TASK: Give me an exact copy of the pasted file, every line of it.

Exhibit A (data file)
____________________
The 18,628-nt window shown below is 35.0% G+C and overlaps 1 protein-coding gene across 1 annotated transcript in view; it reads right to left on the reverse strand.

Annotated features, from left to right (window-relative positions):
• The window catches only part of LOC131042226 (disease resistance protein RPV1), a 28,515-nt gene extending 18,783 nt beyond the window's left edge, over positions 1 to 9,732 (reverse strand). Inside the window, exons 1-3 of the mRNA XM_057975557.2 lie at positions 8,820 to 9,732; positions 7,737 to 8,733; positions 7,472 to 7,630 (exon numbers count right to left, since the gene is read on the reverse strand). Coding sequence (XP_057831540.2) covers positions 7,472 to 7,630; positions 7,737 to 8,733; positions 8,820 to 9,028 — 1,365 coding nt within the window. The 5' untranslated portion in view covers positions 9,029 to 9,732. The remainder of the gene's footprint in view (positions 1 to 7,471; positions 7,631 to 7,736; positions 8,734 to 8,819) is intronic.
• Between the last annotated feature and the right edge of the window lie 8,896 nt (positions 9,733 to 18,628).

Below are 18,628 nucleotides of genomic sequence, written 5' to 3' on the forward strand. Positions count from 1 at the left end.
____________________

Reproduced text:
The 18,628-nt window shown below is 35.0% G+C and overlaps 1 protein-coding gene across 1 annotated transcript in view; it reads right to left on the reverse strand.

Annotated features, from left to right (window-relative positions):
• The window catches only part of LOC131042226 (disease resistance protein RPV1), a 28,515-nt gene extending 18,783 nt beyond the window's left edge, over positions 1 to 9,732 (reverse strand). Inside the window, exons 1-3 of the mRNA XM_057975557.2 lie at positions 8,820 to 9,732; positions 7,737 to 8,733; positions 7,472 to 7,630 (exon numbers count right to left, since the gene is read on the reverse strand). Coding sequence (XP_057831540.2) covers positions 7,472 to 7,630; positions 7,737 to 8,733; positions 8,820 to 9,028 — 1,365 coding nt within the window. The 5' untranslated portion in view covers positions 9,029 to 9,732. The remainder of the gene's footprint in view (positions 1 to 7,471; positions 7,631 to 7,736; positions 8,734 to 8,819) is intronic.
• Between the last annotated feature and the right edge of the window lie 8,896 nt (positions 9,733 to 18,628).

Below are 18,628 nucleotides of genomic sequence, written 5' to 3' on the forward strand. Positions count from 1 at the left end.